Fake Silk The Lethal History of Viscose Rayon Paul David Blanc

Publication date:
03 Jan 2017
Yale University Press
328 pages: 235 x 156 x 29mm

When a new technology makes people ill, how high does the body count have to be before protectives steps are taken?

This disturbing book tells a dark story of hazardous manufacturing, poisonous materials, environmental abuses, political machinations, and economics trumping safety concerns. It explores the century-long history of “fake silk,” or cellulose viscose, used to produce such products as rayon textiles and tires, cellophane, and everyday kitchen sponges. Paul Blanc uncovers the grim history of a product that crippled and even served a death sentence to many industry workers while also releasing toxic carbon disulfide into the environment.
Viscose, an innovative and lucrative product first introduced in the early twentieth century, quickly became a multinational corporate enterprise. Blanc investigates industry practices from the beginning through two highly profitable world wars, the midcentury export of hazardous manufacturing to developing countries, and the current “greenwashing” of viscose as an eco-friendly product. Deeply researched and boldly presented, this book brings to light an industrial hazard whose egregious history ranks with those of asbestos, lead, and mercury.

Paul David Blanc, M.D., is professor of medicine and holds the Endowed Chair in Occupational and Environmental Medicine, University of California, San Francisco. He is author of How Everyday Products Make People Sick and writes the Household Hazards blog for Psychology Today.

"Paul Blanc's book compellingly chronicles the all-too-real dangers behind the production of ‘fake’ silk. A terrifying exposé of what happens when the textile business puts profits before health."—Alison Matthews David, author of Fashion Victims:The Dangers of Dress Past and Present

“Action-packed . . . Reading Fake Silk, I could not help but wonder about the manufacturing process behind my T-shirt or the new dress hanging in my closet. Was someone harmed in the making of the kitchen sponge I just unwrapped?”—Science

Fake Silk: The Lethal History of Viscose Rayon is a brilliant analysis of the history of carbon disulfide, and especially its use in the production of two classic consumer products of the twentieth century, rayon and cellophane. But of course, as with any good history, it is much more….This transnational—indeed, international—history is breathtaking in its scope, for it encompasses economic, medical, industrial, labor, and cultural history in its purview. In short, this is an essential book for anyone interested in how a powerful industry can affect the health and well-being of workers and others across the globe."—Gerald Markowitz, American Journal of Industrial Medicine 60:408–409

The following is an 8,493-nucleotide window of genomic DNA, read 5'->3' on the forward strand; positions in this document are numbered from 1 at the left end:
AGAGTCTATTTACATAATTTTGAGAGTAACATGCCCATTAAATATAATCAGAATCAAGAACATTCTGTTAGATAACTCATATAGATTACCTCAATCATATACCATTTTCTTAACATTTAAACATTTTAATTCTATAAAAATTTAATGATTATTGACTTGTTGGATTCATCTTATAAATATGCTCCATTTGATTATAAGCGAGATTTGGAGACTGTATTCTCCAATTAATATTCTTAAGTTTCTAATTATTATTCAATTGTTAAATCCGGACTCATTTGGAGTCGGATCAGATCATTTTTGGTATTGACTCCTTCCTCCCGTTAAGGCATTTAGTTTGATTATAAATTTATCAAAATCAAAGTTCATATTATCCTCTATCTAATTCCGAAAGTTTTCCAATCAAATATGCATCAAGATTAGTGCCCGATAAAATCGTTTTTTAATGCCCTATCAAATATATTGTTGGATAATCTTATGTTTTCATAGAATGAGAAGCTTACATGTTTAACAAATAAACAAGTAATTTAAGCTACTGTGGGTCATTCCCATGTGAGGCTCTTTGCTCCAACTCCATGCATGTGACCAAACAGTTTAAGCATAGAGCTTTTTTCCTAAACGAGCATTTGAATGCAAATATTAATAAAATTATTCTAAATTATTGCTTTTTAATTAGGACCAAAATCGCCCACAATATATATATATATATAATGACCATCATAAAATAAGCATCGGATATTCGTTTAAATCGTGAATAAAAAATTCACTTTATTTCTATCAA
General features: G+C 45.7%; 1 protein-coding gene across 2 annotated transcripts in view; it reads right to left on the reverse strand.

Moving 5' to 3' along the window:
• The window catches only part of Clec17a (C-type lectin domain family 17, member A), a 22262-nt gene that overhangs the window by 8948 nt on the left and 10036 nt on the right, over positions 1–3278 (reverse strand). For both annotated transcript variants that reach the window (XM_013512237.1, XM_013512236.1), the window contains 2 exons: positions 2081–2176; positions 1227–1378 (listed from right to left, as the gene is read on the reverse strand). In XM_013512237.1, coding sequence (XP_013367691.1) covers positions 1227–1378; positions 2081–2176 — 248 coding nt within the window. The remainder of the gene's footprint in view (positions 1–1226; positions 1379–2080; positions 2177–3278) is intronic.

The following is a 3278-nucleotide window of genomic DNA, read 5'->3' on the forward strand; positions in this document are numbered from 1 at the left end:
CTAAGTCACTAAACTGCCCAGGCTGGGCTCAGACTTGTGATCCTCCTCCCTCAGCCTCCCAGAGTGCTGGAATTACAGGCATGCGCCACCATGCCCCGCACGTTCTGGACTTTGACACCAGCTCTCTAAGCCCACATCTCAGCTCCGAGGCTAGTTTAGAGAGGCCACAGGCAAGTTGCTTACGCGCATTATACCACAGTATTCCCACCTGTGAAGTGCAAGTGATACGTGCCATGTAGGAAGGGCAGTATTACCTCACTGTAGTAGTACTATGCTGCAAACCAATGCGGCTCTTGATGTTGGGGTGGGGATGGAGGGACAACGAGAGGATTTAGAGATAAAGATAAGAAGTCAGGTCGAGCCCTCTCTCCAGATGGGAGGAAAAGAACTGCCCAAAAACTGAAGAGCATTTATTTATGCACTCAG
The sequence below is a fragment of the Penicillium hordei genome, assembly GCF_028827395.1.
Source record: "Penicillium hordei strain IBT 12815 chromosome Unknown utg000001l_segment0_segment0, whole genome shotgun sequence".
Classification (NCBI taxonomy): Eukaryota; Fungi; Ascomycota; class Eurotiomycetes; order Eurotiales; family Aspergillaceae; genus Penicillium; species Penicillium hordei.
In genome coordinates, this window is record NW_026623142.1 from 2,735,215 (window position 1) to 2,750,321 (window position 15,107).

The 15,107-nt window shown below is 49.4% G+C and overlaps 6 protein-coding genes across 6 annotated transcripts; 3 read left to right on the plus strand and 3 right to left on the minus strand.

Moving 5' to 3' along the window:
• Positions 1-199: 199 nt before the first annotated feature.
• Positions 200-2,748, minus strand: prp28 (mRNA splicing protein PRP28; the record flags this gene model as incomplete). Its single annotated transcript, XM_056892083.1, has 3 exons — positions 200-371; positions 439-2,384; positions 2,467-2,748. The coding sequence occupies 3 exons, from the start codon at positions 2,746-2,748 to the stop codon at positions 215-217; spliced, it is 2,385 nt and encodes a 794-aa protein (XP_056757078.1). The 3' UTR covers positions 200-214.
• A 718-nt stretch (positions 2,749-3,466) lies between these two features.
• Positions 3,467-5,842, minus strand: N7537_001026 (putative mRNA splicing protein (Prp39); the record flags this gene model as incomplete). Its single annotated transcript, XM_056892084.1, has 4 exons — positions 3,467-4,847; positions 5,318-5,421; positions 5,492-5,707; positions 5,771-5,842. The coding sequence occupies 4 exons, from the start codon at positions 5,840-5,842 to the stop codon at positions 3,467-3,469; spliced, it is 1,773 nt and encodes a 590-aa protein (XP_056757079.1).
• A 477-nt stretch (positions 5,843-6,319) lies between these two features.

“This is an essential read for all interested in the history of occupational disease and of our increasing knowledge, yet failure to implement, the controls needed to reduce the risk of preventable disease and premature death.”—Sir Anthony Newman Taylor, Imperial College, London

“Blanc's meticulous research has yielded a calm and overwhelming indictment of the murderous treatment that rayon workers worldwide have endured at the hands of their corporate masters.”—Eric Frumin, Health and Safety Director, US trade union federation Change to Win

“A shocking story. Blanc draws back the curtain on the corporate deceit and neglect connected to products that have come to epitomize modern life.”— Frederick Rowe Davis, author of Banned: A History of Pesticides and the Science of Toxicology

“A fascinating investigation into the colorful century-long history of a pernicious industrial hazard. A cautionary must-read for anyone who cares about eco-friendly living and integrity too.”—Don Katz, founder, Audible.com

“[Fake Silk], looking past the allure of silky rayon and cellophane, exposes the public health dangers of manufacture. This is a major and significant work.”—Choice

"Lifting the veil on the lamentable history of rayon manufacture, Fake Silk reveals with forensic elegance and clarity – through meticulous research and poignant first-hand testimonies – the toll it has exacted on generations of workers. Dizzying in scope, compelling in the breadth and depth of its cultural and historical references, and gripping in its exploration of scientific advances and their human cost, it offers a masterly survey of a global industry, a powerful indictment of its ruthless pursuit of profit, and a moving tribute to the real people who have suffered disease, disability and death at its hands."—Barbara Mellor, translator of Agnes Humbert's Resistance